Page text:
New England winters are brutal affairs, with dry, driving winds that lash at those walking from here to there. On this night, but not just this one, anyone who spied me exiting one of Central Square’s liquor stores near the MIT campus with a large brown bag might well have thought that I had found some graduate-school comrades with whom to spend an evening, warming ourselves from the inside out with cheap alcohol. But it was all for me.
I returned to my grad-student apartment near campus and entered my bedroom, with its extra-long twin bed across from a wooden desk. I closed the door and got busy. One wine cooler, another, some straight swigs of whiskey, and there it was: release—a numbness leading to a drowsiness that would end the evening in dead-to-the-world sleep. The trouble with sleep, though, is that it is a pause button, not an undo button. Awake, I faced again the crushing loneliness that hit me the first year of my doctorate program in political science. It wasn’t just that I was the only black person in almost every room I entered. What hollowed me out was the feeling that I couldn’t connect with others in a way that made sense, certain as I was that they were tap-tap-tapping their feet—waiting for me to show how the hell I’d made it into the room in the first place, all the way from the Lower East Side of Manhattan and a family with a history of unemployment benefits and food stamps.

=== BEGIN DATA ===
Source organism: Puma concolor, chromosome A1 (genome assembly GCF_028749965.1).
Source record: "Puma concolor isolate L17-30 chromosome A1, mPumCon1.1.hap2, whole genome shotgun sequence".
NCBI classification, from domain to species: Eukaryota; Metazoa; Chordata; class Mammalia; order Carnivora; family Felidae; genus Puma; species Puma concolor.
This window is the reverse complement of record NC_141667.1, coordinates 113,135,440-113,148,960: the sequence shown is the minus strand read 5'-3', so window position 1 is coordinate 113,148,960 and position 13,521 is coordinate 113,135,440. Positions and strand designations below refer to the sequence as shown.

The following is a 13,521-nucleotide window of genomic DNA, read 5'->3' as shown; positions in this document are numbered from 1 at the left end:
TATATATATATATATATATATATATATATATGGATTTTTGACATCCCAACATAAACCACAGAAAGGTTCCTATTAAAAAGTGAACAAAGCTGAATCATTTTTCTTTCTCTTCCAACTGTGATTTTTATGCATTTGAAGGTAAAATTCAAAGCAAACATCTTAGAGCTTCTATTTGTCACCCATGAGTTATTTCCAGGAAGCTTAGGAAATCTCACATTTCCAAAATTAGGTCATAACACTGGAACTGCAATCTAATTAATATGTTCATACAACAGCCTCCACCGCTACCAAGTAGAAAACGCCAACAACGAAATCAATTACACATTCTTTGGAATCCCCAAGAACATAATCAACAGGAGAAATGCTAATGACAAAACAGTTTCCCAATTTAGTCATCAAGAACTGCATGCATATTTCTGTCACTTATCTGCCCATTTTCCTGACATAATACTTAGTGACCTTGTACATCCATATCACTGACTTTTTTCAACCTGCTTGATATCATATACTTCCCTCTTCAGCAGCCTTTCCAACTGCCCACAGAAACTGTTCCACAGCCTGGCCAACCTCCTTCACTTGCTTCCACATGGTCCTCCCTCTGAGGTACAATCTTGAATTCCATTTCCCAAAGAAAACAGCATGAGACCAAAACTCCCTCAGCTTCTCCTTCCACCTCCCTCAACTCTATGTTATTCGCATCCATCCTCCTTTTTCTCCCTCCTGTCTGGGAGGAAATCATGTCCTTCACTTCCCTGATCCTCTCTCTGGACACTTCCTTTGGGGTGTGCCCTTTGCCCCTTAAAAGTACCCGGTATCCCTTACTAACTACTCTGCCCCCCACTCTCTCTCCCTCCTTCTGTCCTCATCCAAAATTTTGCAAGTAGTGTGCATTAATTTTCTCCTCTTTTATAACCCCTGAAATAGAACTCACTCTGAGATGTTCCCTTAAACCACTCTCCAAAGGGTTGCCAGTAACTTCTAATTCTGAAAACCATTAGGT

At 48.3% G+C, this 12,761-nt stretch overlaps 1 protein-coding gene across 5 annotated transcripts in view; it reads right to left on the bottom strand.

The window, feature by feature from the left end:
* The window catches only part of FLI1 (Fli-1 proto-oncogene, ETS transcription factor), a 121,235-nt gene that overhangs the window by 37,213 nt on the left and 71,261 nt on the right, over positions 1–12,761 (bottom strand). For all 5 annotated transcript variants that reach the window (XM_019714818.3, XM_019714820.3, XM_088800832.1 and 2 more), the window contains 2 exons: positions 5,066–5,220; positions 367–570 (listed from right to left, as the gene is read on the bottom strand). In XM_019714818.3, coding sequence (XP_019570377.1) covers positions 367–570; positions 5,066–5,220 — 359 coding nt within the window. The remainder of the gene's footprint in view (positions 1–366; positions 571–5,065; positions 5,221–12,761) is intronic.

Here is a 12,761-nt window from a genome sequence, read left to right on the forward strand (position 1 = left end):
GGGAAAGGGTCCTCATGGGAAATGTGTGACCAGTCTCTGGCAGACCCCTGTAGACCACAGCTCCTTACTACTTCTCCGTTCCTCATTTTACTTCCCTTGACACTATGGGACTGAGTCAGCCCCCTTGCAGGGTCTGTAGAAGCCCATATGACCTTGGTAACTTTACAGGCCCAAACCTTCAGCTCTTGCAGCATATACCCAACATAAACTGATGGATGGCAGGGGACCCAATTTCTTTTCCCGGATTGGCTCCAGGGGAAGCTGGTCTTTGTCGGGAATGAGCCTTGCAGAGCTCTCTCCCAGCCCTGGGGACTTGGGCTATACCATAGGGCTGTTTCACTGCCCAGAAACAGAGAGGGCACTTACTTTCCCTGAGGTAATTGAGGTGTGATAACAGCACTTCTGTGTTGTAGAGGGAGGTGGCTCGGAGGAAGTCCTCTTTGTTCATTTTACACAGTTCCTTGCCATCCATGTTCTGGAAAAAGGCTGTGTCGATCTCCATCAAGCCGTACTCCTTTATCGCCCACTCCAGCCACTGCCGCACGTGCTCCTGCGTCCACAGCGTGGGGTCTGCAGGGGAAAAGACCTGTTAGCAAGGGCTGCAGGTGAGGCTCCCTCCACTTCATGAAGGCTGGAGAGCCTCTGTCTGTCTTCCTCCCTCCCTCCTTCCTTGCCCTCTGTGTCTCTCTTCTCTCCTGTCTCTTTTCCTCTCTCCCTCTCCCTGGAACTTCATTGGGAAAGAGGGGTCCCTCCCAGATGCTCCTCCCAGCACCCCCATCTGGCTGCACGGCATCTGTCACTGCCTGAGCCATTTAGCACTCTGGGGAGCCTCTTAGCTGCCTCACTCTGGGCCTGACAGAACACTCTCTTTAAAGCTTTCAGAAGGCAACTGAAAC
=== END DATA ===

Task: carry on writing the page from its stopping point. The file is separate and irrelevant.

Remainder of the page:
This is not a story I’ve shared publicly before. Where I come from in America, the vulgar edict “Fuck your feelings” holds an ethical status on par with that of the Bible’s Golden Rule. I would probably never have shared it if not for the time I have spent with two stunningly honest memoirs that demand a reader’s unflinching attention. Kiese Laymon and Casey Gerald made it into elite university rooms, all the way from poverty in the ever-present shadow of violence, and their pages are propelled, as Laymon writes in Heavy, by a “desire to reckon with the weight of where we’ve been”—to stop “paying for white folks’ feelings with a generic smile and manufactured excellence they could not give one fuck about,” in the parlance of his 17-year-old self.